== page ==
Mais uma dica escrita por Joy Mundy, que é membro do The Kimball Group. Ela esta focada em consultoria e treinamento na área de DW e BI a mais de dez anos. Co fundadora da InfoDynamics LLC, uma empresa de consultoria em Data Warehouse que junta com a Microsoft WebTV desenvolve aplicações analíticas e pacotes de DW.
Have you been updating type 1 dimension attributes to reflect current values when the business declares accurate historical context must be preserved (including retroactively for the existing data already loaded into the data warehouse)? How do you tackle the re-keying of an existing dimensional model?
Imagine you’re a bank with a mature, dimensional data warehouse. Your current customer dimension has an attribute for credit score, which is initially populated when the customer begins their relationship with your bank. Credit score is managed as type 1 (restate history by updating in place), and updates trickle in sporadically as customers apply for new loans or other credit products.
There are some problems with this design that gradually turn into a crisis. Analysts can’t tell whether the credit score is up to date or 10 years old, because it’s managed as type 1. Users point out they sometimes want to know the original credit score, and other times they want to know thecurrent credit score, and some of them even want a history of customers’ movement from one credit score band to another. The good news, if you can call it that, is that 5 years of detailed historical data is available.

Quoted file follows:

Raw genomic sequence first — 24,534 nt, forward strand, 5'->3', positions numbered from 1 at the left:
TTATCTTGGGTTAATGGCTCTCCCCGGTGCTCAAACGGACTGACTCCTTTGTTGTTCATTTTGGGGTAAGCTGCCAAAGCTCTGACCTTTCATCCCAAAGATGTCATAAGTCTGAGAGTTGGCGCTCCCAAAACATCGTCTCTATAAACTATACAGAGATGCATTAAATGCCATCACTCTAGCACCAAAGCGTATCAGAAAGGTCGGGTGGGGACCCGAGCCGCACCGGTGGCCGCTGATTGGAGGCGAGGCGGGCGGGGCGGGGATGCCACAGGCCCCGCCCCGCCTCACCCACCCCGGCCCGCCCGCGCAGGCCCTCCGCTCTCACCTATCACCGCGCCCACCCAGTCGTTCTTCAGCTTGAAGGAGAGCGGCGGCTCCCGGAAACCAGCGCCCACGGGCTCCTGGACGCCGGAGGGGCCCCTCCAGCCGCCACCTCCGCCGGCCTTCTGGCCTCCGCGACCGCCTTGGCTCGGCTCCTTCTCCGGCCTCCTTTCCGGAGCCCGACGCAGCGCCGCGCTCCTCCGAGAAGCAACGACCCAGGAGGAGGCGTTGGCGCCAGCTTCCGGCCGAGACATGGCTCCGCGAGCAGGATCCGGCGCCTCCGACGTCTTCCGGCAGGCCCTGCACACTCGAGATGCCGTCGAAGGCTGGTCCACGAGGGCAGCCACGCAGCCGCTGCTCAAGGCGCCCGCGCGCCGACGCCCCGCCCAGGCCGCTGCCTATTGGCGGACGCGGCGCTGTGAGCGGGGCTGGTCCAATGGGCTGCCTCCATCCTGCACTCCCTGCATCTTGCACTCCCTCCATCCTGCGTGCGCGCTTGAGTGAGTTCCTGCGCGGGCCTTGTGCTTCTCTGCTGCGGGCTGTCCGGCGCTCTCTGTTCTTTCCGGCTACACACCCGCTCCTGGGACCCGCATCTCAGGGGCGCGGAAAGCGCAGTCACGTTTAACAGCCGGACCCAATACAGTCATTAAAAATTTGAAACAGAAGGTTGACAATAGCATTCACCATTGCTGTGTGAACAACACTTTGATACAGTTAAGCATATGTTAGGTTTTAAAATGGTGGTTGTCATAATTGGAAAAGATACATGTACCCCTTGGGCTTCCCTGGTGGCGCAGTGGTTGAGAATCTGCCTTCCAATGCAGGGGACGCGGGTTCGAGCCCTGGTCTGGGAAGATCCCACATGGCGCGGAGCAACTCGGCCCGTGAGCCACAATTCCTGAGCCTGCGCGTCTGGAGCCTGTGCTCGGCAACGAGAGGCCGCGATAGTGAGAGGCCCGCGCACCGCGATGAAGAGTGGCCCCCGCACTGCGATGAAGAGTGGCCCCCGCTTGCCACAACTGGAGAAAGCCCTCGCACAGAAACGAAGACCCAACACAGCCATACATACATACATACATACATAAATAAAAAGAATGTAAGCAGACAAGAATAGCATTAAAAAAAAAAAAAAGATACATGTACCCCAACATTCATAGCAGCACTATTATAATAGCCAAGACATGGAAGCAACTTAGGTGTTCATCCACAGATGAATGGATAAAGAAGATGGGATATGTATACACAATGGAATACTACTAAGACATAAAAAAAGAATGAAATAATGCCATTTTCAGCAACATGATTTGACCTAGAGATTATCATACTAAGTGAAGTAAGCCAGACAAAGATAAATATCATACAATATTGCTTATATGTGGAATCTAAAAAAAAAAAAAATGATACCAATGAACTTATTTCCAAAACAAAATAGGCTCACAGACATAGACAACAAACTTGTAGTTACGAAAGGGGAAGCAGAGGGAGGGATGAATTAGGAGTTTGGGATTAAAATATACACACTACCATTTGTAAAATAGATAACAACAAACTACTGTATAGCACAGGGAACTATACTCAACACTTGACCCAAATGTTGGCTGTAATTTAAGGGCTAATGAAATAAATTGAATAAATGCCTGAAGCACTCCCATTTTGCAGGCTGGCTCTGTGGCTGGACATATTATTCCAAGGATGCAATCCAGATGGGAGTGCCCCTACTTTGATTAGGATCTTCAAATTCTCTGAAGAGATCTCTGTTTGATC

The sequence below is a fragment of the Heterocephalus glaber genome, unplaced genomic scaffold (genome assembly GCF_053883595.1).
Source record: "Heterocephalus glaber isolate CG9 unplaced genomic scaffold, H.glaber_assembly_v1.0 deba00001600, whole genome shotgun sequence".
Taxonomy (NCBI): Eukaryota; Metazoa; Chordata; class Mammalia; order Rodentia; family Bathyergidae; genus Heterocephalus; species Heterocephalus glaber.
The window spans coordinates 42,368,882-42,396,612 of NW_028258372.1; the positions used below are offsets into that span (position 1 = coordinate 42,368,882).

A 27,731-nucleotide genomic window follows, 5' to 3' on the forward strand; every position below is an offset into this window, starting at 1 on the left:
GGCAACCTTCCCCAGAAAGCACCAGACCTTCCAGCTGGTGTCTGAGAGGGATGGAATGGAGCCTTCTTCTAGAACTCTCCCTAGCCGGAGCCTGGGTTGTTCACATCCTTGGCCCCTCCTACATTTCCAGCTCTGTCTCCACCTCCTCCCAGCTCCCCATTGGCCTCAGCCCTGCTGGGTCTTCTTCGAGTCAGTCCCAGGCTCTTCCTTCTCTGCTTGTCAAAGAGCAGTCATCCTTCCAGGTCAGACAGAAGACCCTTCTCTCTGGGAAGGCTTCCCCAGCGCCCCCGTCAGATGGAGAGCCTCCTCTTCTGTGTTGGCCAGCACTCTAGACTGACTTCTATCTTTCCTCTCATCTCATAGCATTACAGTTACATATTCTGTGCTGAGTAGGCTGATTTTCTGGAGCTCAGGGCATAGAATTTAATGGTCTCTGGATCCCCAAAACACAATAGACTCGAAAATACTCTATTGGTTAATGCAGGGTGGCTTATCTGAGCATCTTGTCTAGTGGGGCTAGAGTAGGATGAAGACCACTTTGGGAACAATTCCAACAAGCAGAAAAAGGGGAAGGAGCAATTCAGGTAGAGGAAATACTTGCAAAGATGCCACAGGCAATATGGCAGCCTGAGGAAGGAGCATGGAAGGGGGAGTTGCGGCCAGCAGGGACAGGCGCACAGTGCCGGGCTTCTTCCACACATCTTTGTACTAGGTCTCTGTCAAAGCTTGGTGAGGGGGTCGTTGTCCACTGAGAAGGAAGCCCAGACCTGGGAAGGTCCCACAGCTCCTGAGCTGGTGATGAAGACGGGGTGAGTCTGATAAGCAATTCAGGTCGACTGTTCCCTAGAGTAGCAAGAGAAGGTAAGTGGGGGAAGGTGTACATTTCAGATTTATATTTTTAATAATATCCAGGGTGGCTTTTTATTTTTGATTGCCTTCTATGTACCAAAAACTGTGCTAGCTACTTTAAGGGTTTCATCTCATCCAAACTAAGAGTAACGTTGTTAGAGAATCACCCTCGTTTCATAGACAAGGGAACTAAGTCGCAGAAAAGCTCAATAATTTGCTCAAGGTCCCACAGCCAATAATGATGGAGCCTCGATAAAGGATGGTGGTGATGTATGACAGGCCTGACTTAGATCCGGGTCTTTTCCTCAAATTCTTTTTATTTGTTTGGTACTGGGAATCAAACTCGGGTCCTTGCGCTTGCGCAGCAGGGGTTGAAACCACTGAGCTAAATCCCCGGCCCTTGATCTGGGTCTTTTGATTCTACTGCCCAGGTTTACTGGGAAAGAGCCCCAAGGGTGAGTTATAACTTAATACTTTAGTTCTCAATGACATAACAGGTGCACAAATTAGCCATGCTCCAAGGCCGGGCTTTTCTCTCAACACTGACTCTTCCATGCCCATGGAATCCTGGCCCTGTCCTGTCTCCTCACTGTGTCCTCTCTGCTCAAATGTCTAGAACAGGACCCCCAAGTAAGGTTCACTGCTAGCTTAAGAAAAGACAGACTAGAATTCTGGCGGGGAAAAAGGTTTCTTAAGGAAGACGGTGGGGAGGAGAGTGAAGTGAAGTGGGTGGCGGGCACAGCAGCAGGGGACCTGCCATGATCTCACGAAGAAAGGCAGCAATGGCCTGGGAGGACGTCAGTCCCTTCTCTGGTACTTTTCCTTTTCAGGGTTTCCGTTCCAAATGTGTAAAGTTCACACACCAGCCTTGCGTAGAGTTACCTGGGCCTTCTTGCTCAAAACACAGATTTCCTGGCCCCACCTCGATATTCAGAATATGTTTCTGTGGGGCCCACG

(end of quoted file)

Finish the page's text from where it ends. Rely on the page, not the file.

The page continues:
A revised design for the customer dimension could include 3 new attributes:
- Original credit score (no longer type 1 but unchanged from the original application)
- Current credit score (type 1 updated quarterly from the new data source)
- Credit score band (poor, fair, good, excellent; type 2 updated quarterly from the new data source. Propagate a new row only if the customer moves from one band to another.)
Populating the dimension isn’t trivial. The current credit score is easy, because you have a nice clean source from the credit history source. Original credit score could be surprisingly difficult, because most of the bank’s systems have overwritten that score, but some sleuthing may uncover an adequate source.
Obtaining the data for the credit score band is easy, but integrating that information into the customer dimension is challenging. You don’t want to propagate a new row for each customer every quarter, but only if the customer moved from one credit score band to another. And you need to interweave these new rows propagated by credit score band changes with the existing type 2 customer dimension rows, potentially making many adjustments to the begin and end effective dates in the dimension records.
Finally we come to the problem that is the heart of this Design Tip: all the fact tables that refer to the customer dimension need to be altered. You’ve rebuilt your dimension table, adding new rows for historical changes in credit score band, but the production fact tables have keys pointing to the old customer dimension. All the keys are different now. And remember that most fact tables have orders of magnitude more rows than dimension tables, so any UPDATE operation is extremely unattractive.